In an unprecedented trial, tens of thousands of couples hoping to become parents will get free testing to detect about 500 genes linked to severe and deadly genetic disorders.
A radical change in family planning
The results of the trial could radically transform family planning in Australia, reports The Sydney Morning Herald.
Right now the researchers behind The Australian Reproductive Carrier Screening Project (ARCSP) are in the process of finalising the extraordinary list of severe and many terminal genetic conditions. The list will be massive but will include spinal muscular atrophy (SMA), cystic fibrosis and fragile X syndrome.
Couples who are detected as being carriers of the listed diseases will be offered subsidised IVF treatment to help them with their dream of having a healthy baby.
The project is in honour of baby Mackenzie Casella who was diagnosed with SMA1 and died in October last year, at just sevens months old.
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Before their baby’s diagnosis, Mackenzie’s parents, Rachael and Jonathan Casella had never heard of SMA or the blood test that could have warned them of the risk of them passing on the condition to their children. They both carry a gene mutation that means there is a one in four chance of their baby having SMA and a one in two chance of being carriers themselves.
A game changer
The $20 million pilot trial is a big deal and is part of the Government’s $500 million Genomics Health Futures Mission investment.
“The magnitude of this is unprecedented,” Stephen Robson, president of the Royal Australian and New Zealand College of Obstetricians and Gynaecologists, told The Sydney Morning Herald.
“A lot of these conditions are so rare most people would have never heard of them, but they can be catastrophic when they happen.”
SMA, cystic fibrosis and fragile X are some of the most common of the rare conditions that will be included in the screening, but researchers are also looking to include those that are ultra rare.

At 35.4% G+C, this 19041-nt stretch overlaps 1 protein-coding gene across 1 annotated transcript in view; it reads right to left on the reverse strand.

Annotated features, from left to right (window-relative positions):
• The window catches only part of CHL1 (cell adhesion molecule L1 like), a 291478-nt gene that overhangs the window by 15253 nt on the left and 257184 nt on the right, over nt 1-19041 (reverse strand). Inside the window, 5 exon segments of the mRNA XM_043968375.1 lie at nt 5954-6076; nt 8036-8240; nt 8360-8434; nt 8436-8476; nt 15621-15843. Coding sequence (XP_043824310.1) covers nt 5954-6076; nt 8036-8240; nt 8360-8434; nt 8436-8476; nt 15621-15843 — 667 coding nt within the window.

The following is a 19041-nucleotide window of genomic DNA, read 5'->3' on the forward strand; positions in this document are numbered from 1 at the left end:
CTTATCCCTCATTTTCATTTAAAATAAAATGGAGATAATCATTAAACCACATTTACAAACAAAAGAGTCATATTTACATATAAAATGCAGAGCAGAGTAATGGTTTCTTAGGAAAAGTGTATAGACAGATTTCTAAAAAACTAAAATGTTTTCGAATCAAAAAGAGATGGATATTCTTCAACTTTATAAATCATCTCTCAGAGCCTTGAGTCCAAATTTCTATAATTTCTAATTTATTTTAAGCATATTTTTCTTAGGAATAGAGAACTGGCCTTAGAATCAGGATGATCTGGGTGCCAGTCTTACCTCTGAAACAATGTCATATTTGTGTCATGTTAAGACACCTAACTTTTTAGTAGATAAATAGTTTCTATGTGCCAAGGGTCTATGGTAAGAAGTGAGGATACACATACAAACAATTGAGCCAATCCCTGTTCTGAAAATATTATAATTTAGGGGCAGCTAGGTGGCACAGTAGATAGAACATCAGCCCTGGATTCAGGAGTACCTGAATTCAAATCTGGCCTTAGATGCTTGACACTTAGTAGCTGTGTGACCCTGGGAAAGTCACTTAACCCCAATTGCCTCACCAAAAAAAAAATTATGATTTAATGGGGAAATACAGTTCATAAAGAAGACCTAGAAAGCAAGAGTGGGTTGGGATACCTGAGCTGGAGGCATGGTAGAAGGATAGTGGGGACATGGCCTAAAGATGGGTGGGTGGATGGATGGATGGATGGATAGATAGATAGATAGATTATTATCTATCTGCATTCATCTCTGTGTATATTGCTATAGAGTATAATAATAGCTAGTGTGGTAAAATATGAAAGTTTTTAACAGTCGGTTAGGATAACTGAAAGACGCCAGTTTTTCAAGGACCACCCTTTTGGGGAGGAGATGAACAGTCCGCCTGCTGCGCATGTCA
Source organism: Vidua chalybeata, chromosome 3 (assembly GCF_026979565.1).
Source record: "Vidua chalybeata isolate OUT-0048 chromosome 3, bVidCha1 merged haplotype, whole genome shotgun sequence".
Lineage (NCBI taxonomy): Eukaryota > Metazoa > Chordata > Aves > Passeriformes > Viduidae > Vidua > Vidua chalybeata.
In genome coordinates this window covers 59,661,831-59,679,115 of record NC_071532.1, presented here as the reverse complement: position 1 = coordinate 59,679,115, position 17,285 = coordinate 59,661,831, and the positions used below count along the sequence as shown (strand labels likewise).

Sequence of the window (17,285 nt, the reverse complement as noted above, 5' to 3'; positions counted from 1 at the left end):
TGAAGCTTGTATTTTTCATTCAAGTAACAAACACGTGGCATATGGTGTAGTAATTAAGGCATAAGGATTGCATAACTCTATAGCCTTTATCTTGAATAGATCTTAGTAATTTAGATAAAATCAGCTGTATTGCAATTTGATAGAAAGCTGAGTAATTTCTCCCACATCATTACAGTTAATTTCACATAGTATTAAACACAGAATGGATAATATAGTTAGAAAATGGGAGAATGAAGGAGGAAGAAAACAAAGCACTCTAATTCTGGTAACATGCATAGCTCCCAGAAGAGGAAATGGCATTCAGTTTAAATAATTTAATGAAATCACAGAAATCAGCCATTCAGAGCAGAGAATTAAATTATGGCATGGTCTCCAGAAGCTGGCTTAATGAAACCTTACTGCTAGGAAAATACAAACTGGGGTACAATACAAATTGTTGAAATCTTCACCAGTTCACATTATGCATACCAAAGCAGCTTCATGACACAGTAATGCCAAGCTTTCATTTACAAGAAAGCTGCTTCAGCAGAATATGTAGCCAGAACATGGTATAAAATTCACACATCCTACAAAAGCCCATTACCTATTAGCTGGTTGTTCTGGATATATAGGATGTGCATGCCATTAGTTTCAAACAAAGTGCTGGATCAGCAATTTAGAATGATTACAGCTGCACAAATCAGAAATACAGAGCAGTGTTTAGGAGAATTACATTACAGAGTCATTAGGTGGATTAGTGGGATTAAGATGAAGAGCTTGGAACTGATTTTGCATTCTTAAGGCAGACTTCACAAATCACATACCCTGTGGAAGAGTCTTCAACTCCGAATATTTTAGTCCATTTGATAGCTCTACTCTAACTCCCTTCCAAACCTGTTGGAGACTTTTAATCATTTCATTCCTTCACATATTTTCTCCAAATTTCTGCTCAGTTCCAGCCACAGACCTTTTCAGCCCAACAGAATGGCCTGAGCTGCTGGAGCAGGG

While everyone carries around three to five recessive genes for serious conditions, it is only when both parents carry the same mutation that this becomes a risk for their future children. This is called autosomal recessive inheritance, which is what happened to baby Mackenzie, but the chances of it occurring are very low.
The couples taking part in the trial will only be told they have a genetic mutation if both of them carry the same mutation for one of the 500 conditions listed. It is estimated this will be 1 percent of all the couples to be tested, but could be as high as 3 percent.
Currently, a couple can pay about $400 for carrier testing to determine if they carry the mutations for SMA, cystic fibrosis and fragile X, but they are not routinely offered and many doctors do not know the tests exist.
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How the diseases are chosen
The conditions to be included are either deadly or severely debilitating childhood disorders. Some will be diseases in which early diagnosis can lead to improved outcomes, if parents chose to forego the IVF screening option.
“It’s not about judging if conditions are more worthy of screening than others. We need to think about what information will be most helpful for couples,” Dr Robson told SMH.
Part of the project is about making doctors aware of preconception carrier screening, particularly as it is estimated almost half of all pregnancies are unplanned.
“We need to think about how we make couples aware of this and how doctors can include this in conversations with patients that may want to start a family,” Dr Robson said.
Dr Robson also said he has been asked whether this is an attempt to create a ‘master race’.
“Absolutely not. This is a program with a good heart and is about empowering women and giving couples information to help them make informed decisions that they believe are right for them,” Dr Robson said.
But not everyone agrees
The project is controversial with groups such as the UK’s, Don’t Screen Us Out, lobbying against it. They point to studies which suggest parents of children with genetic diseases have a more positive view of the condition, such as SMA and Down syndrome, compared to those who haven’t had the same life experience.
Avoiding pain and tragedy
Health Minister Greg Hunt said the project was “a deep, personal passion”.
“It’s about helping 10,000 couples avoid pain and tragedy such as the loss of beautiful Mackenzie Casella and giving children a long and healthy life. It’s also about building a pathway over the course of the next decade for preconception genetic testing and making it an option for parents that may want it,” he said.
But it’s also about cost
While the obvious pro of the screening would be to reduce the prevalence of these life-shortening or debilitating childhood diseases, there is also a cost-effective motive.
“For a government perspective, there needs to be the economic argument that the extent of the effort that goes into looking for these conditions is more than balanced by the money saved in treating them,” Dr Robson said
The trial will start recruiting couples in the second half of 2019 with Dr Robson stressing the test would not be enforced on a couple that did not want it.